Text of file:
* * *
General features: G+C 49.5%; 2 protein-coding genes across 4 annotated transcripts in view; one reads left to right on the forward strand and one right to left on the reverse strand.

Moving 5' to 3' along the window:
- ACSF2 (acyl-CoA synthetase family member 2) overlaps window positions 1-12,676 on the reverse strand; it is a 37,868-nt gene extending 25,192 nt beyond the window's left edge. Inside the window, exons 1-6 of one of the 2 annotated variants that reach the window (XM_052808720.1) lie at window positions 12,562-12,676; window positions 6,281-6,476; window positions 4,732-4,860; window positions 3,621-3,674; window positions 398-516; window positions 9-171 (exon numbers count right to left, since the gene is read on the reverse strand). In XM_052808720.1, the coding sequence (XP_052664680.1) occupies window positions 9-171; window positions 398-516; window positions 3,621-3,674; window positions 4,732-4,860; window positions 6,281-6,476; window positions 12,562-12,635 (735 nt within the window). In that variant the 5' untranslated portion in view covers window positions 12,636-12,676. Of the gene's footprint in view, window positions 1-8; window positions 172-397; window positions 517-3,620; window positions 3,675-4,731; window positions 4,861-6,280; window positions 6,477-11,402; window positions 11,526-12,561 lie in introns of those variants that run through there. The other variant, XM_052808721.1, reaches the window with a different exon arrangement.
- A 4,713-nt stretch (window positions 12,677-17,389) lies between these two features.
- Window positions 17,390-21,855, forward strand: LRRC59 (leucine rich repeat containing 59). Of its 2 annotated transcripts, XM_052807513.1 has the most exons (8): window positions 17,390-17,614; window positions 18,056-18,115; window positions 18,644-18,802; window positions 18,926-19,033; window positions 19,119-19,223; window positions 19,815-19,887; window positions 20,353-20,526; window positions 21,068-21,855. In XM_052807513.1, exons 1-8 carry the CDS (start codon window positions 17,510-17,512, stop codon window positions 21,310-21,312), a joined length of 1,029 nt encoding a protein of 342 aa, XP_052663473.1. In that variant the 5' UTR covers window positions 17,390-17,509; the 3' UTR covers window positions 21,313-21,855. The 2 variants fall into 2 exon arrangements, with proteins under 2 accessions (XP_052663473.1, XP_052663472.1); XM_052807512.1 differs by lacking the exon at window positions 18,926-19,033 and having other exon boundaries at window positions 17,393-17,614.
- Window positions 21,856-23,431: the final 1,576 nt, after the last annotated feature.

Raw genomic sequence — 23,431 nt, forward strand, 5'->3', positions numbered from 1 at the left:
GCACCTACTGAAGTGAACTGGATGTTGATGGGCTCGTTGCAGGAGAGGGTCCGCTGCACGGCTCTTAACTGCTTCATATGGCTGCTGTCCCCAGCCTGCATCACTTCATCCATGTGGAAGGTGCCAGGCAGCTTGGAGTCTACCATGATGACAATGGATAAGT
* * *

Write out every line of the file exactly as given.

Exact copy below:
General features: G+C 49.5%; 2 protein-coding genes across 4 annotated transcripts in view; one reads left to right on the forward strand and one right to left on the reverse strand.

Moving 5' to 3' along the window:
- ACSF2 (acyl-CoA synthetase family member 2) overlaps window positions 1-12,676 on the reverse strand; it is a 37,868-nt gene extending 25,192 nt beyond the window's left edge. Inside the window, exons 1-6 of one of the 2 annotated variants that reach the window (XM_052808720.1) lie at window positions 12,562-12,676; window positions 6,281-6,476; window positions 4,732-4,860; window positions 3,621-3,674; window positions 398-516; window positions 9-171 (exon numbers count right to left, since the gene is read on the reverse strand). In XM_052808720.1, the coding sequence (XP_052664680.1) occupies window positions 9-171; window positions 398-516; window positions 3,621-3,674; window positions 4,732-4,860; window positions 6,281-6,476; window positions 12,562-12,635 (735 nt within the window). In that variant the 5' untranslated portion in view covers window positions 12,636-12,676. Of the gene's footprint in view, window positions 1-8; window positions 172-397; window positions 517-3,620; window positions 3,675-4,731; window positions 4,861-6,280; window positions 6,477-11,402; window positions 11,526-12,561 lie in introns of those variants that run through there. The other variant, XM_052808721.1, reaches the window with a different exon arrangement.
- A 4,713-nt stretch (window positions 12,677-17,389) lies between these two features.
- Window positions 17,390-21,855, forward strand: LRRC59 (leucine rich repeat containing 59). Of its 2 annotated transcripts, XM_052807513.1 has the most exons (8): window positions 17,390-17,614; window positions 18,056-18,115; window positions 18,644-18,802; window positions 18,926-19,033; window positions 19,119-19,223; window positions 19,815-19,887; window positions 20,353-20,526; window positions 21,068-21,855. In XM_052807513.1, exons 1-8 carry the CDS (start codon window positions 17,510-17,512, stop codon window positions 21,310-21,312), a joined length of 1,029 nt encoding a protein of 342 aa, XP_052663473.1. In that variant the 5' UTR covers window positions 17,390-17,509; the 3' UTR covers window positions 21,313-21,855. The 2 variants fall into 2 exon arrangements, with proteins under 2 accessions (XP_052663473.1, XP_052663472.1); XM_052807512.1 differs by lacking the exon at window positions 18,926-19,033 and having other exon boundaries at window positions 17,393-17,614.
- Window positions 21,856-23,431: the final 1,576 nt, after the last annotated feature.

Raw genomic sequence — 23,431 nt, forward strand, 5'->3', positions numbered from 1 at the left:
GCACCTACTGAAGTGAACTGGATGTTGATGGGCTCGTTGCAGGAGAGGGTCCGCTGCACGGCTCTTAACTGCTTCATATGGCTGCTGTCCCCAGCCTGCATCACTTCATCCATGTGGAAGGTGCCAGGCAGCTTGGAGTCTACCATGATGACAATGGATAAGT